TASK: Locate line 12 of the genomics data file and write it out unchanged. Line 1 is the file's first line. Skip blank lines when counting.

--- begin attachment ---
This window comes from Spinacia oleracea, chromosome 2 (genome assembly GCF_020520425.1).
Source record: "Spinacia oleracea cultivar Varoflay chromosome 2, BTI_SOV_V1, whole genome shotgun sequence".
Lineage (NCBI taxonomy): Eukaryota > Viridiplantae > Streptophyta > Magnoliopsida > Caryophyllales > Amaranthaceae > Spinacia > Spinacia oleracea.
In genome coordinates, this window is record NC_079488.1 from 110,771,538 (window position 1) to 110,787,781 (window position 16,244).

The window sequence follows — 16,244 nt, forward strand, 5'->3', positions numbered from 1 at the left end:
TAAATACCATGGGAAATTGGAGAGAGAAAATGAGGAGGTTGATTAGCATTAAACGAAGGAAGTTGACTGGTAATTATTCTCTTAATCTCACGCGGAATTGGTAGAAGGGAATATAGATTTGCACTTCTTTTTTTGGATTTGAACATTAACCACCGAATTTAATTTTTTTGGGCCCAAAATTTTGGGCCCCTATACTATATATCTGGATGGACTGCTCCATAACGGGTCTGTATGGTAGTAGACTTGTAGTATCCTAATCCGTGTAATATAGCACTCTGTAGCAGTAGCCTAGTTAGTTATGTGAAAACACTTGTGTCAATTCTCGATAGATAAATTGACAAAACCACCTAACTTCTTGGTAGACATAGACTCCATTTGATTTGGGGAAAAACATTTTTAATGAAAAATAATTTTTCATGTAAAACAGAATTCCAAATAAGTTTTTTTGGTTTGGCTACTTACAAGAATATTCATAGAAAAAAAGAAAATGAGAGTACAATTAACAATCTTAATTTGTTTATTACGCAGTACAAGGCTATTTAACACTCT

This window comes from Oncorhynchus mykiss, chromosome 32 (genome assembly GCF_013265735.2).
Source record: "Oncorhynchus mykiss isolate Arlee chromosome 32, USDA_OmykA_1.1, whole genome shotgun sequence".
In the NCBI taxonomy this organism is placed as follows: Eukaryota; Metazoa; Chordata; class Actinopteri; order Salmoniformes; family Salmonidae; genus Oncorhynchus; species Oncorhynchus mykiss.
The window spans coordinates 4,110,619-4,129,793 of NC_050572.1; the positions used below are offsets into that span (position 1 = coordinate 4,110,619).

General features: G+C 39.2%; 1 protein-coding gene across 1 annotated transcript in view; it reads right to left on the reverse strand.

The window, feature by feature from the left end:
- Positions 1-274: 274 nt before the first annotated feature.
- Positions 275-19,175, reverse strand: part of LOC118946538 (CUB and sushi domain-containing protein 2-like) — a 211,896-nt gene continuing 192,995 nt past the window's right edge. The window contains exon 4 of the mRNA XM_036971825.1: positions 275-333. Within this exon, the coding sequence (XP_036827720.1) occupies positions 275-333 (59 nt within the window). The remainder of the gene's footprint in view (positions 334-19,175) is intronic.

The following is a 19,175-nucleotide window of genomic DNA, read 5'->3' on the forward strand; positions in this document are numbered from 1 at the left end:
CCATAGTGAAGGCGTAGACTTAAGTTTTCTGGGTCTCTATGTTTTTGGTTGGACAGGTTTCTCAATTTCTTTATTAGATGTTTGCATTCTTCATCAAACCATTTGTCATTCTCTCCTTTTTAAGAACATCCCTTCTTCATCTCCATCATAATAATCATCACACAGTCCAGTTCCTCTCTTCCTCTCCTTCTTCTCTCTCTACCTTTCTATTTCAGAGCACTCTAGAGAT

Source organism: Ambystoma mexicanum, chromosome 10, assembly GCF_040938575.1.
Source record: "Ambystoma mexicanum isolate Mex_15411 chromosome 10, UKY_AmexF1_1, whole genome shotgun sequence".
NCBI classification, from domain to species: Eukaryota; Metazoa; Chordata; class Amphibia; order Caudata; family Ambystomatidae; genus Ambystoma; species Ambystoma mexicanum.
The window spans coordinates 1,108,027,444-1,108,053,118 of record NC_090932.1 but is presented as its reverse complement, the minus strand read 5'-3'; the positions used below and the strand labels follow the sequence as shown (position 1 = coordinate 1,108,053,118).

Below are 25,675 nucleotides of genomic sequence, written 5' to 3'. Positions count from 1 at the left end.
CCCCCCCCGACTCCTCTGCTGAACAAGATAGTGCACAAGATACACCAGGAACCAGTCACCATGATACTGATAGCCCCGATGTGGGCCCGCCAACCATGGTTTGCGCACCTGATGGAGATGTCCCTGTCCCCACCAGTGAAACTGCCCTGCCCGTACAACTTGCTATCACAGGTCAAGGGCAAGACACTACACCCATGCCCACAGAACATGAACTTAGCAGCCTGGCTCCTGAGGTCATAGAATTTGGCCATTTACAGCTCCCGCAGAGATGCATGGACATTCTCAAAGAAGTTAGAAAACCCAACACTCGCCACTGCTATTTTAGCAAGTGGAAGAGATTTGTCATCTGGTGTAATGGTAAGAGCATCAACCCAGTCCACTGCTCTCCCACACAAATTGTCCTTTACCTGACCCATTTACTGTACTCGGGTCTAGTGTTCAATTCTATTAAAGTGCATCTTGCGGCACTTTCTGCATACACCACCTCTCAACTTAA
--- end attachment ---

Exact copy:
The window, feature by feature from the left end: